STRONG the 2nd, or the DD 758 came about because the surviving men of the 467 couldn't stand the thought of losing their ship forever. Within a few days of the sinking of the 467 they had drawn up a petition requesting a second STRONG be commissioned, in the hopes of being able to serve under Gus Wellings again and with their remaining crew. Their efforts paid off, and the keel was laid down at Bethlehem Steel in San Francisco (not the original Bath Iron Works in Maine) on July 25th of 1943. A reunion of the original crew was not to be however, as the DD 758 sailed out of dry-dock as an Allen M. Sumner class-destroyer instead of a Fletcher-class on March 8, 1945. The war effort was winding down as Commander C.M. Howe took charge with none of the original crew aboard, they having been scattered among other ships such as the ST. LOUIS CL-49 and USS STEPHEN POTTER DD-538 over the nearly two year period since the sinking.
After her shakedown cruise near San Diego she ended up at Pearl Harbor, then serving in the Pacific in late May and early June of 1945. Once Japan surrendered, STRONG served until being mothballed in May of 1947. Two years later in May 1949 she came back into service, which continued through the Korean War and Viet Nam era. She was finally decommissioned and struck from the US Navy list on October 31st, 1973. The government of Brazil purchased the ship and renamed her the RIO GRANDE DE NORTE (D-37). Brazil decommissioned the ship in December 1995 and sold the ship for scrap. The men who served on her endeavored to get her back home to the US, but failed. En route to the European country that intended to break her down for scrap in 1997, she foundered and sank off the coast of South Africa near Durbin – a more fitting end for an iron lady who had served two countries in war and at peace.
For more on the history of the DD 758, check out the Dictionary of American Naval Fighting Ships, Naval History and Heritage Command: http://www.history.navy.mil/danfs/s19/STRONG-ii.htm The Destroyer History web site has a photo and more information as well: http://destroyerhistory.org/sumner-gearingclass/0_allnum/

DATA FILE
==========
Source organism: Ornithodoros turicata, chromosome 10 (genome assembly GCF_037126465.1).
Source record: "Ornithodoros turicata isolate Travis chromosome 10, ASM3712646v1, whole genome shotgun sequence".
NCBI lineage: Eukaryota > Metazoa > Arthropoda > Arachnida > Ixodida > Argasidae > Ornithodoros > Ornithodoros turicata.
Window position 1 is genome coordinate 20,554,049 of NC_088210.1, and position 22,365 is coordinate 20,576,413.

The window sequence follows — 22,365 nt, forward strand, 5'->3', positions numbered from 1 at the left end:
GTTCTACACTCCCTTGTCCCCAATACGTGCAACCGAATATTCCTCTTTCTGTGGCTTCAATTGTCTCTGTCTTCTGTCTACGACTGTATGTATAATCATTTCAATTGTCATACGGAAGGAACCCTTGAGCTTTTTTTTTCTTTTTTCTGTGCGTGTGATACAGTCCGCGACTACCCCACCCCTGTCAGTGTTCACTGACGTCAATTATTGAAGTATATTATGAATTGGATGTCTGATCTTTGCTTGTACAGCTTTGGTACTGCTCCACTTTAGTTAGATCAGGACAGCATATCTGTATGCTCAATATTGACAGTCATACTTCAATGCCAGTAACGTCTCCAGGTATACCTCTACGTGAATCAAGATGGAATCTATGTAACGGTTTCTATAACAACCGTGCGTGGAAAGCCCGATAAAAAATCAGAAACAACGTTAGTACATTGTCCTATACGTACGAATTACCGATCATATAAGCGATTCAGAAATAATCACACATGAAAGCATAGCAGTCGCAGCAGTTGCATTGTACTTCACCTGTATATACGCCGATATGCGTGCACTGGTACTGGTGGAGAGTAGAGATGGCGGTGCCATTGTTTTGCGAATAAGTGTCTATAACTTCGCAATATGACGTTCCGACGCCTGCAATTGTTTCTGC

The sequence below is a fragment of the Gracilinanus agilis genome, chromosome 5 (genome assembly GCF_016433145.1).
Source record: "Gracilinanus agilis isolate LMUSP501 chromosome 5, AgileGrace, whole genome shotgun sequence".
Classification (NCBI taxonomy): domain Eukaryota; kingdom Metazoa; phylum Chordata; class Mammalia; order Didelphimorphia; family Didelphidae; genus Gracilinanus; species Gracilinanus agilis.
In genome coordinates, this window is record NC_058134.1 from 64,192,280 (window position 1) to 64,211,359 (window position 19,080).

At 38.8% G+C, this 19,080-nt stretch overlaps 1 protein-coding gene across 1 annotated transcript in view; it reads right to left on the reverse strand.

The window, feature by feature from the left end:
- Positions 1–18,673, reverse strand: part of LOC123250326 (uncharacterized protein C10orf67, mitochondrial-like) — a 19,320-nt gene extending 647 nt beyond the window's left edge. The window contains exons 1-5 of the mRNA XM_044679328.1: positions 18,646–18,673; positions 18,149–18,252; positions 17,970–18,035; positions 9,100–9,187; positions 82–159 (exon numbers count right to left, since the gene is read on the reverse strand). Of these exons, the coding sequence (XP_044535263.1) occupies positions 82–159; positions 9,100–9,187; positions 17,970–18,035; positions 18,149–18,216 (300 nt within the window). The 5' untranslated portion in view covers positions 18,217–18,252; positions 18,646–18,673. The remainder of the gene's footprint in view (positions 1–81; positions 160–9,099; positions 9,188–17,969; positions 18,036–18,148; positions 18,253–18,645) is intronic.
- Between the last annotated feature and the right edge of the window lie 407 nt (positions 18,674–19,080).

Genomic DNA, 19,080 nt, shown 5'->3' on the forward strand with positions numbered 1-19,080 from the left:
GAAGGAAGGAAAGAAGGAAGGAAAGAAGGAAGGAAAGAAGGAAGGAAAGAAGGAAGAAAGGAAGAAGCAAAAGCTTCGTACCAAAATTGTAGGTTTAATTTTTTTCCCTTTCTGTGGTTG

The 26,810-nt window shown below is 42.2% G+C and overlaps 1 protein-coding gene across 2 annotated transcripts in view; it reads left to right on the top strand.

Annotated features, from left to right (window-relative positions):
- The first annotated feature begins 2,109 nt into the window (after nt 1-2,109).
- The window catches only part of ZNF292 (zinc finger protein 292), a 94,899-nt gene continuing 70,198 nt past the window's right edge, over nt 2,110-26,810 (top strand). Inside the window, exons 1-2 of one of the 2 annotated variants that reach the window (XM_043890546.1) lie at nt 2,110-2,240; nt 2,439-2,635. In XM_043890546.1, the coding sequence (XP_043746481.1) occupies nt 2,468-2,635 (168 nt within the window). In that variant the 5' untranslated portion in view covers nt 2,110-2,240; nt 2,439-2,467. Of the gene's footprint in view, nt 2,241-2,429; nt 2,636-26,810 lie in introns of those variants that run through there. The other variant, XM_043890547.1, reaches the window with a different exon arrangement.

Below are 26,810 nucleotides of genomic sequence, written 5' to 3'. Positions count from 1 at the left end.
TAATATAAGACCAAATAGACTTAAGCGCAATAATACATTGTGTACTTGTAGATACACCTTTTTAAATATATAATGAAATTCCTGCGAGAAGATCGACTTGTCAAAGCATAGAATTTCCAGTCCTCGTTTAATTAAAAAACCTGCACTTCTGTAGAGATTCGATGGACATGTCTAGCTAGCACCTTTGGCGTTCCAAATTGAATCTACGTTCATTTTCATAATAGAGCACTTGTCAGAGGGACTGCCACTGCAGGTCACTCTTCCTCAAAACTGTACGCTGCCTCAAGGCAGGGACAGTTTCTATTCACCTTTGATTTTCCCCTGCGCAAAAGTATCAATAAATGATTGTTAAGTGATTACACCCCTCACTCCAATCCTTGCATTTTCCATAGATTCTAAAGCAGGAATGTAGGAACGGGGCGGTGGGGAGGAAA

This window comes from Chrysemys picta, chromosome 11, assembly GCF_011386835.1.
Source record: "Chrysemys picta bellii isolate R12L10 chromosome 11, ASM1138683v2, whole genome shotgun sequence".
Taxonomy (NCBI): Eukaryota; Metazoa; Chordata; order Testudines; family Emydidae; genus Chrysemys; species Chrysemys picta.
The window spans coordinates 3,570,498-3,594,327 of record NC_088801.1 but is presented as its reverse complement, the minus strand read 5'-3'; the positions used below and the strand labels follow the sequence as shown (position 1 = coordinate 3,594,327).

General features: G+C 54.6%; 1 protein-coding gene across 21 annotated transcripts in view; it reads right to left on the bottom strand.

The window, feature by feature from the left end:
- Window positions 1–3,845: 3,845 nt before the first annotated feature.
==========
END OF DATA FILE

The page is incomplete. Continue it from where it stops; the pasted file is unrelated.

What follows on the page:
Since the history has been covered completely by others, as usual I am more interested in the human perspective. To this end, I talked recently with a couple of men who served on the 758 during her early years. When you come onto a ship like this, a ship built to honor one lost, do the new men realize the importance of the history? Is there any awareness of the tragedy that occurred previously or was this just some ship you got assigned to? Those were the types of questions I had, and this is what these men had to say.
Ron Cohen served in relative peace time for the US just prior to the being drawn into the Viet Nam War. On the ship from 1955-1958, he served as a radioman during his tenure on board. “I was a radioman striker”, and I asked what a striker was. “It means you get to try out for it, but when you get aboard the ship you become a radioman.” As for seeing action while on the 758, he told me, “We were aboard when Israel and Egypt were fighting, the Sinai War. I wasn’t picked to go onto the landing parties, we had it set up for certain people from different departments to go. I got lucky and didn’t have to go ashore.” When I asked him if he had been aware of the history of the 758 and the ship that came before he said, “We didn’t know anything about it at the time. When I found out there had been a second Strong, I tried to find out as much as I could about the first one, of course it was very difficult. We didn’t have the internet like we do now. I didn’t really get into checking on the 467 until my first reunion which was down in Virginia Beach.” After this reunion, he became more active. “I got to be real good friends with Jim Merriman”, he tells me and about the STRONG Association, “It’s a close organization.” Of those I know, I couldn’t agree more.
“I knew nothing (about the 467) fresh out of boot camp,” says Bruce “Scotty” Morrison. Scotty was on the 758 from 1967-1969. “I took her to Viet Nam. My rank was sonar technician.” He manned a 5 inch mount as a fuse setter/sight setter. In the heat of battle it was possible for the guns to get a round off every 4 seconds. “When it got hot and heavy in North Viet Nam, we really had to shoot!” Scotty finally learned about the association in 1995, and very soon joined up. It was then that he learned of the 467, met some of her men and became involved in helping to preserve the history along with the brotherhood of men from all the years of the 758 that he met.
Whether they learned of the history of the first STRONG right away or decades later, these men of the 758 and their dedication are the reason I’m able to make this project work. I want to make sure they know that I know, and that I thank them from the bottom of my heart.